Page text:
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How Exactly Do Electric Devices Work?

Updated on October 29, 2017

Electricity, as I am aware, is produced when a wire is rotated around a magnet to create an electric flux. It can also be created through a chemical reaction against an anode, an electrolyte, and a cathode.

From there, the extra electrons move through the conductor towards the positively charged terminal; to fuse and create a state of neutrality. In the process, a current, that apparently flows in the opposite direction, is created. The current keeps flowing as long as the two terminals are not conjoined.

High voltage conduction
High voltage conduction | Source

Electric supply.

After the production of electricity, it is required to be supplied across the county for every persons' use. A countrywide supply means a heavy production, which means the use of heavy machinery and equipment to produce the desired current. The current is then supplied with copper cables in high voltage to ensure efficiency. However, the supply voltage cannot be used for personal use. It obviously carries a huge voltage that can scotch a whole building, or fry a man in a couple of minutes.

Therefore, the current is supposedly reduced to a standard 250 volts charge. This is still a very high voltage for most household devices. Therefore, further gadgets called Transformers are integrated to reduce the voltage to 20, 15, 12, and even 5 volts for small personal devices. Then the story begins.

Basic elements used in electronic circuits

Apparently, there are other basic elements used to make our day-to-day electronics. These are: Resistors, Capacitors, Integrated circuits, and others called diodes.

The resistors reduce the current flowing in a certain direction. They act like mini-transformers in a circuit. The capacitors store charge for some time for the electronics.They must be multipurpose. They act like tiny batteries that prevent a device from damage in case of unexpected power loss. They are also used to remove disturbances in speakers and in electric bells, I don't know what for.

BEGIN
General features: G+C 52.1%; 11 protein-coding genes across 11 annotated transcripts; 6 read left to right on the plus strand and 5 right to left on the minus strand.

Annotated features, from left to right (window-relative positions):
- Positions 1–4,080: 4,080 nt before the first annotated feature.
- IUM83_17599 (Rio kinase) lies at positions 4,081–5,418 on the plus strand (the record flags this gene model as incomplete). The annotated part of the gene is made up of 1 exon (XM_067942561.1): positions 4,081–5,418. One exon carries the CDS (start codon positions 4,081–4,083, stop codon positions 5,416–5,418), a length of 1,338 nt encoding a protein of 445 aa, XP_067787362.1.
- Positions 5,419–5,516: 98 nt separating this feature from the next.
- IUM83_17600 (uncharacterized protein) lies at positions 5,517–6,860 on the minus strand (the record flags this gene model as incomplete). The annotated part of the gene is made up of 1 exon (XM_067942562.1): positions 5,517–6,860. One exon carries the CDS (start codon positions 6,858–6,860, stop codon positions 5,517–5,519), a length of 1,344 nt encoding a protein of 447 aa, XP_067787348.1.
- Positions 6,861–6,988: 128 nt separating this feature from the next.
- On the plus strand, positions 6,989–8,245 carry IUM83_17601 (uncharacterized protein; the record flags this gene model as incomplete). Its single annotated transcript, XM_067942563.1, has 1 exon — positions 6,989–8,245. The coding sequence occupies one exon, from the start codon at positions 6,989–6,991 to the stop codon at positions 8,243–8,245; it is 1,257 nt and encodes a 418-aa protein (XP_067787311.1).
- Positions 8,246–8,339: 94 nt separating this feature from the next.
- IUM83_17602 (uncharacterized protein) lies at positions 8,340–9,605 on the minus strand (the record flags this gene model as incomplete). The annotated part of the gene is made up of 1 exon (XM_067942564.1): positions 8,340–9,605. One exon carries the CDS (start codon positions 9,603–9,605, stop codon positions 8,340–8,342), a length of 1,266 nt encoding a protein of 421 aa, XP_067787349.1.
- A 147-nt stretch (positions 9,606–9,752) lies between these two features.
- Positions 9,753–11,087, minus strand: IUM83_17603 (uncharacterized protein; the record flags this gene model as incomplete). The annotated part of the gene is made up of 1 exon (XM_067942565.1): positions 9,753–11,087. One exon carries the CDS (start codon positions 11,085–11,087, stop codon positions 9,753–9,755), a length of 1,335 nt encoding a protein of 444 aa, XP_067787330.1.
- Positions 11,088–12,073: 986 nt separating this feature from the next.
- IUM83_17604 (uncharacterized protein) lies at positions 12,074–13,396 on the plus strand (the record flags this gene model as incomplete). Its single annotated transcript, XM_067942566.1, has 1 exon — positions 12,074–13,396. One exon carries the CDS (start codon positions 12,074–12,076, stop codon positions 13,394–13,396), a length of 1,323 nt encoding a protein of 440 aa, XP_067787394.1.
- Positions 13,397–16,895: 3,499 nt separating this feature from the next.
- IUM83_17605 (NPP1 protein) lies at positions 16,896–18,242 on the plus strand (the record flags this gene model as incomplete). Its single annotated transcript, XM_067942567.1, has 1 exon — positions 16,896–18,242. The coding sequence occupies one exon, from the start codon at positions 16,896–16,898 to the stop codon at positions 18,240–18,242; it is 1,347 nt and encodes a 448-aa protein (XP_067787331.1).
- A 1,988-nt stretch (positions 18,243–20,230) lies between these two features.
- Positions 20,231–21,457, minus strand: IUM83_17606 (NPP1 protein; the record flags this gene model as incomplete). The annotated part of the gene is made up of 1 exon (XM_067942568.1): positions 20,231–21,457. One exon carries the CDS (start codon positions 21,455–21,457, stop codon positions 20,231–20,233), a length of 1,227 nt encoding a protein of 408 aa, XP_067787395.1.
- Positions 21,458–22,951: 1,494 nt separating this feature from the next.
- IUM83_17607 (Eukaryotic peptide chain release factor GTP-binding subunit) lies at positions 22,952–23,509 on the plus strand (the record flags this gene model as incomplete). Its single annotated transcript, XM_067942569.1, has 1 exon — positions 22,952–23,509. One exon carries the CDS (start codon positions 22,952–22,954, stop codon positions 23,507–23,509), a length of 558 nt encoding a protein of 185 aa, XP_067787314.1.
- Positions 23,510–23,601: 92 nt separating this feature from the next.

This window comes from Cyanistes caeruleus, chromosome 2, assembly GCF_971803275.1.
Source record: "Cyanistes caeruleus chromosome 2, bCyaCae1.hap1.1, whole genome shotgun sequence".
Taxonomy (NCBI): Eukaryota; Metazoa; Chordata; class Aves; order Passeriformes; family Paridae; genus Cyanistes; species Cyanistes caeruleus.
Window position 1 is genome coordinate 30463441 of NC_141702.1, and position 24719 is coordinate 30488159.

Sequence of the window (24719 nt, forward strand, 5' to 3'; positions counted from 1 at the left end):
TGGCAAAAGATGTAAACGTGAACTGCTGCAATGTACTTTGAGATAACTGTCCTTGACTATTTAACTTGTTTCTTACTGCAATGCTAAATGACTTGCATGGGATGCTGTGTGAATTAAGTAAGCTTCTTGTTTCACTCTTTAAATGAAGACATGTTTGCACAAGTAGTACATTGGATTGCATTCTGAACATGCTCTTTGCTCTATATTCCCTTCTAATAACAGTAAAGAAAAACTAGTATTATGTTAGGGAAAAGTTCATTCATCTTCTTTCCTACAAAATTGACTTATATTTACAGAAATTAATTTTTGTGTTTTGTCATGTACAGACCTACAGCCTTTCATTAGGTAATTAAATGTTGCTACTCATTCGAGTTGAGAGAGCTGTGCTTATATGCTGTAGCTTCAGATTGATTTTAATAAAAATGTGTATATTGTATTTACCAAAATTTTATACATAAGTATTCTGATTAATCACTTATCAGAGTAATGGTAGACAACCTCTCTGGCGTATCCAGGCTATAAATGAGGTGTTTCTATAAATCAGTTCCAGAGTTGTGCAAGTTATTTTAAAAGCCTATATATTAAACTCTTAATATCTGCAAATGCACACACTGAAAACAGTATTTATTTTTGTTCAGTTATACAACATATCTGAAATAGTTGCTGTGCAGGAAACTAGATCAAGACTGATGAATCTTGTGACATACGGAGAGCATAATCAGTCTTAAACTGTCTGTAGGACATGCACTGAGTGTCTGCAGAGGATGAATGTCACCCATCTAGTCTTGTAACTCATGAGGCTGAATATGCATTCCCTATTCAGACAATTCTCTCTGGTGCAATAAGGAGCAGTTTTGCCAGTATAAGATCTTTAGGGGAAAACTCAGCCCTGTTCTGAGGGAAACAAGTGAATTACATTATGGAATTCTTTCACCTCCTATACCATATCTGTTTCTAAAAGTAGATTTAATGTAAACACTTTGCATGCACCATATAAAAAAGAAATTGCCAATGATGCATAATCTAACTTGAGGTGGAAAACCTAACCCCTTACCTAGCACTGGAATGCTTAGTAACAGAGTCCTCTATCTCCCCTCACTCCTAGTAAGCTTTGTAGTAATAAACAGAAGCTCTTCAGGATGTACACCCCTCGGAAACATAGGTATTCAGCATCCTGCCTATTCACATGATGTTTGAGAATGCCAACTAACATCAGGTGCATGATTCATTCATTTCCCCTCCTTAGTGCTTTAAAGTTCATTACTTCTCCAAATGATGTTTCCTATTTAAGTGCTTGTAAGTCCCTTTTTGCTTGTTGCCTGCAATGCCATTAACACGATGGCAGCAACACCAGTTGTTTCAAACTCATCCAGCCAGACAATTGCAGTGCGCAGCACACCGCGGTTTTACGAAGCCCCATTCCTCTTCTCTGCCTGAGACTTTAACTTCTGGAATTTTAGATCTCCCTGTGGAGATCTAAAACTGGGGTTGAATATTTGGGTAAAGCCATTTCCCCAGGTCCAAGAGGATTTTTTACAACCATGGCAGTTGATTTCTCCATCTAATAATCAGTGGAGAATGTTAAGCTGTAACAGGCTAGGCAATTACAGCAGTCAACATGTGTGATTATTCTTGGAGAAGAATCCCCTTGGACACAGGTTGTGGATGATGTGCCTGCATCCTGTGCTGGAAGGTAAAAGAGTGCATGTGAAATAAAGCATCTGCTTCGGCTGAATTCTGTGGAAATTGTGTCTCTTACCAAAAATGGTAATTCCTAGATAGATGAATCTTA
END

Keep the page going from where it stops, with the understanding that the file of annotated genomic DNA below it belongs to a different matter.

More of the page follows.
The integrated circuits are quite easy to comprehend about. According to what I have read online, they are complicated large circuits that have been mapped on microscopic Motherboards. They are constructed differently according to their use.

The transistors, on the other hand, are three-legged devices that look funny. According to electricians, it magnifies current. However, they are quite bewildering. First of all, they have three terminals. According to my research, there are two known terminals in electronics; positive and negative. Where on earth could the other terminal be soldered?

Secondly, I can't clearly state when exactly they magnify the current. All that I know is that the current is supposed to be standard.

Diodes. Now, these are quite easy to comprehend. They are used to channel current into a certain direction and prevent it from flowing in another. If in any case, the current successfully manages to penetrate through the device, in the wrong direction, it is reduced to a very low voltage, an estimate of 0 volts. I sure could have used one of these while I was trying to create a homemade sound amplifier. I could have prevented the heavy current from flowing in the wrong direction. I ended up blowing up my computer sound card due to an incorrect connection.

Elctrical elements in a circuit
Elctrical elements in a circuit | Source

How do we now integrate the devices together to make the electronics?

Now that I have given you an overall tutorial of all the elements of the electronic motherboards, in all your household and pocket devices, could you take, join, and build something electronic with the respective elements?

Last year, I took to an electrician and told him to make me a custom home sound amplifier. Quickly, he went to an electronics shop next door, and purchase an Integrated Circuit (IC). He then took an old radio and soldered out 4 diodes, 4 resistors, a transistor and a capacitor. Then he took out a transformer, inscribed something like 15v|A.C, from another old sound system.

With that, he started doing his magic. After an hour, he said it was ready. He tested his masterpiece. And what a perfect project! Noisy as ever.

Weeks later, I took back to the same electrician. This time I needed a custom aerial receiver for my TV model. With the same magic ingredients and an added wire coil, he started performing his magic again. Then Puf! His device was ready and working just fine again.

A complete artifact from common electronic elements
A complete artifact from common electronic elements | Source


Now the question is this: How come same basic elements are used to make completely different devices? In fact, they are so different that if in any case, you plug the wrong device into the wrong location, the device will either burst or burn out a circuit.

How do they get to be so different, yet same electric elements are used to make the gadgets?

© 2017 Alex muiruri


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